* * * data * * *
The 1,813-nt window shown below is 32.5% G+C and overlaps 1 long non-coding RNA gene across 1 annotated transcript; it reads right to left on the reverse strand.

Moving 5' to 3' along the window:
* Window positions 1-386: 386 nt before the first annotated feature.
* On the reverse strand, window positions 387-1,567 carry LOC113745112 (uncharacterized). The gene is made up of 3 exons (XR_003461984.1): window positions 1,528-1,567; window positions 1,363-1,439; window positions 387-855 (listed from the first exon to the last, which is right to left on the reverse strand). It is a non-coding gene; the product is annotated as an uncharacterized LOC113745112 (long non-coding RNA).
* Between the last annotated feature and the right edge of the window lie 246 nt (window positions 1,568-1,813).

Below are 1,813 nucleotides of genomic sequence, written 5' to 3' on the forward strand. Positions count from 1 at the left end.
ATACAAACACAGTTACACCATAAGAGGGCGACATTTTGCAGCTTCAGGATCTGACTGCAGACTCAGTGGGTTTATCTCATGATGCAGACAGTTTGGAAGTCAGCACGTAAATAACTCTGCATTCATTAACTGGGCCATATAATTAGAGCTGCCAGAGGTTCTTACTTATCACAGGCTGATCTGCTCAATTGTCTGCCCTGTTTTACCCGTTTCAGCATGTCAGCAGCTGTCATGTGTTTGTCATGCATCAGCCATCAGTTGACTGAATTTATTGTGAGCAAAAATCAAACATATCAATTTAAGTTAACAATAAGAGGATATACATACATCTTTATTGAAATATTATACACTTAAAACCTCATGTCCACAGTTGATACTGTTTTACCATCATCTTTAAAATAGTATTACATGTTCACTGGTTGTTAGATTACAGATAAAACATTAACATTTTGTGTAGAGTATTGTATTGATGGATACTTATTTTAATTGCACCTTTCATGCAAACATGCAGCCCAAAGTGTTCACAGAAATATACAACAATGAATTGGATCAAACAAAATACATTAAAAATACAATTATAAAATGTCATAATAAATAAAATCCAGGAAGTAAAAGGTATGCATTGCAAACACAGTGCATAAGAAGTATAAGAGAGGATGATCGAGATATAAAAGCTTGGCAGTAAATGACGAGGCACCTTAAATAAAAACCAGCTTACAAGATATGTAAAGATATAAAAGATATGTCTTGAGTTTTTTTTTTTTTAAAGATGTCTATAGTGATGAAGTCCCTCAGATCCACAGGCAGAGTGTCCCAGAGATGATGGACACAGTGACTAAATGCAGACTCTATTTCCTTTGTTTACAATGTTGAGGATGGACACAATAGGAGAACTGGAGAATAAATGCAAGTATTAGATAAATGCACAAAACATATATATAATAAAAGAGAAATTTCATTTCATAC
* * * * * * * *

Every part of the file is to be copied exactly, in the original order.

The 1,813-nt window shown below is 32.5% G+C and overlaps 1 long non-coding RNA gene across 1 annotated transcript; it reads right to left on the reverse strand.

Moving 5' to 3' along the window:
* Window positions 1-386: 386 nt before the first annotated feature.
* On the reverse strand, window positions 387-1,567 carry LOC113745112 (uncharacterized). The gene is made up of 3 exons (XR_003461984.1): window positions 1,528-1,567; window positions 1,363-1,439; window positions 387-855 (listed from the first exon to the last, which is right to left on the reverse strand). It is a non-coding gene; the product is annotated as an uncharacterized LOC113745112 (long non-coding RNA).
* Between the last annotated feature and the right edge of the window lie 246 nt (window positions 1,568-1,813).

Below are 1,813 nucleotides of genomic sequence, written 5' to 3' on the forward strand. Positions count from 1 at the left end.
ATACAAACACAGTTACACCATAAGAGGGCGACATTTTGCAGCTTCAGGATCTGACTGCAGACTCAGTGGGTTTATCTCATGATGCAGACAGTTTGGAAGTCAGCACGTAAATAACTCTGCATTCATTAACTGGGCCATATAATTAGAGCTGCCAGAGGTTCTTACTTATCACAGGCTGATCTGCTCAATTGTCTGCCCTGTTTTACCCGTTTCAGCATGTCAGCAGCTGTCATGTGTTTGTCATGCATCAGCCATCAGTTGACTGAATTTATTGTGAGCAAAAATCAAACATATCAATTTAAGTTAACAATAAGAGGATATACATACATCTTTATTGAAATATTATACACTTAAAACCTCATGTCCACAGTTGATACTGTTTTACCATCATCTTTAAAATAGTATTACATGTTCACTGGTTGTTAGATTACAGATAAAACATTAACATTTTGTGTAGAGTATTGTATTGATGGATACTTATTTTAATTGCACCTTTCATGCAAACATGCAGCCCAAAGTGTTCACAGAAATATACAACAATGAATTGGATCAAACAAAATACATTAAAAATACAATTATAAAATGTCATAATAAATAAAATCCAGGAAGTAAAAGGTATGCATTGCAAACACAGTGCATAAGAAGTATAAGAGAGGATGATCGAGATATAAAAGCTTGGCAGTAAATGACGAGGCACCTTAAATAAAAACCAGCTTACAAGATATGTAAAGATATAAAAGATATGTCTTGAGTTTTTTTTTTTTTAAAGATGTCTATAGTGATGAAGTCCCTCAGATCCACAGGCAGAGTGTCCCAGAGATGATGGACACAGTGACTAAATGCAGACTCTATTTCCTTTGTTTACAATGTTGAGGATGGACACAATAGGAGAACTGGAGAATAAATGCAAGTATTAGATAAATGCACAAAACATATATATAATAAAAGAGAAATTTCATTTCATAC